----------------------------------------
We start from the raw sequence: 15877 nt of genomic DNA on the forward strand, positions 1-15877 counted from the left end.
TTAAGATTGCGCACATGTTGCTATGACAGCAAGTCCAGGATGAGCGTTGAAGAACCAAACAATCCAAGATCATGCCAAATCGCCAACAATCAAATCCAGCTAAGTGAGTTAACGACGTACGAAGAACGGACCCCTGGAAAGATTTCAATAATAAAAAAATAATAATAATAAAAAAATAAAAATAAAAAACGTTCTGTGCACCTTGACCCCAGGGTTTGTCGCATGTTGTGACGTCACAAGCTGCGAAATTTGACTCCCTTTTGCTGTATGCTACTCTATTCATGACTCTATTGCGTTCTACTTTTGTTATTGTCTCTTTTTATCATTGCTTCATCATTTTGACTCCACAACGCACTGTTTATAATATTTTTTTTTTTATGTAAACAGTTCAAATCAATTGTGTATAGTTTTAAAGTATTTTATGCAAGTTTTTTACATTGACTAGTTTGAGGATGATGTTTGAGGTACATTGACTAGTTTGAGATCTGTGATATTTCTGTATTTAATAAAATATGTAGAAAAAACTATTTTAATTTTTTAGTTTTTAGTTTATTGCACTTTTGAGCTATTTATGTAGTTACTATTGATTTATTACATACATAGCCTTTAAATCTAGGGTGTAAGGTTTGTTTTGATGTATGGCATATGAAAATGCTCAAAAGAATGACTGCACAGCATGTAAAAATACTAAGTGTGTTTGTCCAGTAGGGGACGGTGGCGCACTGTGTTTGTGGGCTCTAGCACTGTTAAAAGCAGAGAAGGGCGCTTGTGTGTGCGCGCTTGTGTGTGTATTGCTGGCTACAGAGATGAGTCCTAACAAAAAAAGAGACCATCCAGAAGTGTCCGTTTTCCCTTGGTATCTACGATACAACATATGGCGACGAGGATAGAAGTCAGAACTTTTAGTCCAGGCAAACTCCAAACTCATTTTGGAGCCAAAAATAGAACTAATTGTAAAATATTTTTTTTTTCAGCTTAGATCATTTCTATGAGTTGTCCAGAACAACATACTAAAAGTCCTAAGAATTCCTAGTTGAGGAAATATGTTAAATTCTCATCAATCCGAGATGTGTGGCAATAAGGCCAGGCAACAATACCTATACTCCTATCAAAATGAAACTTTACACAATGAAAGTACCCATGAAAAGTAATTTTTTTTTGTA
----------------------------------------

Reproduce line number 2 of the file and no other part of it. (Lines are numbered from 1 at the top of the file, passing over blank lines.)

TTAAGATTGCGCACATGTTGCTATGACAGCAAGTCCAGGATGAGCGTTGAAGAACCAAACAATCCAAGATCATGCCAAATCGCCAACAATCAAATCCAGCTAAGTGAGTTAACGACGTACGAAGAACGGACCCCTGGAAAGATTTCAATAATAAAAAAATAATAATAATAAAAAAATAAAAATAAAAAACGTTCTGTGCACCTTGACCCCAGGGTTTGTCGCATGTTGTGACGTCACAAGCTGCGAAATTTGACTCCCTTTTGCTGTATGCTACTCTATTCATGACTCTATTGCGTTCTACTTTTGTTATTGTCTCTTTTTATCATTGCTTCATCATTTTGACTCCACAACGCACTGTTTATAATATTTTTTTTTTTATGTAAACAGTTCAAATCAATTGTGTATAGTTTTAAAGTATTTTATGCAAGTTTTTTACATTGACTAGTTTGAGGATGATGTTTGAGGTACATTGACTAGTTTGAGATCTGTGATATTTCTGTATTTAATAAAATATGTAGAAAAAACTATTTTAATTTTTTAGTTTTTAGTTTATTGCACTTTTGAGCTATTTATGTAGTTACTATTGATTTATTACATACATAGCCTTTAAATCTAGGGTGTAAGGTTTGTTTTGATGTATGGCATATGAAAATGCTCAAAAGAATGACTGCACAGCATGTAAAAATACTAAGTGTGTTTGTCCAGTAGGGGACGGTGGCGCACTGTGTTTGTGGGCTCTAGCACTGTTAAAAGCAGAGAAGGGCGCTTGTGTGTGCGCGCTTGTGTGTGTATTGCTGGCTACAGAGATGAGTCCTAACAAAAAAAGAGACCATCCAGAAGTGTCCGTTTTCCCTTGGTATCTACGATACAACATATGGCGACGAGGATAGAAGTCAGAACTTTTAGTCCAGGCAAACTCCAAACTCATTTTGGAGCCAAAAATAGAACTAATTGTAAAATATTTTTTTTTTCAGCTTAGATCATTTCTATGAGTTGTCCAGAACAACATACTAAAAGTCCTAAGAATTCCTAGTTGAGGAAATATGTTAAATTCTCATCAATCCGAGATGTGTGGCAATAAGGCCAGGCAACAATACCTATACTCCTATCAAAATGAAACTTTACACAATGAAAGTACCCATGAAAAGTAATTTTTTTTTGTA